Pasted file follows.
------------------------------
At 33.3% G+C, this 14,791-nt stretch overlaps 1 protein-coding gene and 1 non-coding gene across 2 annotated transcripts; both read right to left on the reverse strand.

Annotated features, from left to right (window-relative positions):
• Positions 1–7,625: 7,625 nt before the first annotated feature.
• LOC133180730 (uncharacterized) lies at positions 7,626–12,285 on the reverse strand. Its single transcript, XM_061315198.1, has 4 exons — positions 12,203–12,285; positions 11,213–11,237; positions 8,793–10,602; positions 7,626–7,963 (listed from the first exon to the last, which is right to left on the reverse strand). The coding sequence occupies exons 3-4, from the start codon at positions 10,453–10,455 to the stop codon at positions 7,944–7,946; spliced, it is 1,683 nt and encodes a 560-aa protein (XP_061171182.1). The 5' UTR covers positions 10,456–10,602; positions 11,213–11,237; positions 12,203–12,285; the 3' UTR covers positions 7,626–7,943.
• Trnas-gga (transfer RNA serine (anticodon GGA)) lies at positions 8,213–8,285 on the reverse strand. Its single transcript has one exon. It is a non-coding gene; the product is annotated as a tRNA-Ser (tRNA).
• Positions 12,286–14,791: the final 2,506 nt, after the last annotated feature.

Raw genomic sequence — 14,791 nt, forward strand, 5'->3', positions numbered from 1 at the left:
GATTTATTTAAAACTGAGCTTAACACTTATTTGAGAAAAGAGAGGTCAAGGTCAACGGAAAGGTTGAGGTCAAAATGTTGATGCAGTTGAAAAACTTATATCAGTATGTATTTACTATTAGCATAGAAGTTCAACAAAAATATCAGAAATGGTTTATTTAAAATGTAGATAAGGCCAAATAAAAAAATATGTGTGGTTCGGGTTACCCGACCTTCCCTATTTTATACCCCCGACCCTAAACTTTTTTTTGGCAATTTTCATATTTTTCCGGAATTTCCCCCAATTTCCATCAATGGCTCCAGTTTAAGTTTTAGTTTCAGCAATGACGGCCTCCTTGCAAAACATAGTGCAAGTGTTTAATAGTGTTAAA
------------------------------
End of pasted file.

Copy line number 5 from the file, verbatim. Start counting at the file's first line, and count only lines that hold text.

• Trnas-gga (transfer RNA serine (anticodon GGA)) lies at positions 8,213–8,285 on the reverse strand. Its single transcript has one exon. It is a non-coding gene; the product is annotated as a tRNA-Ser (tRNA).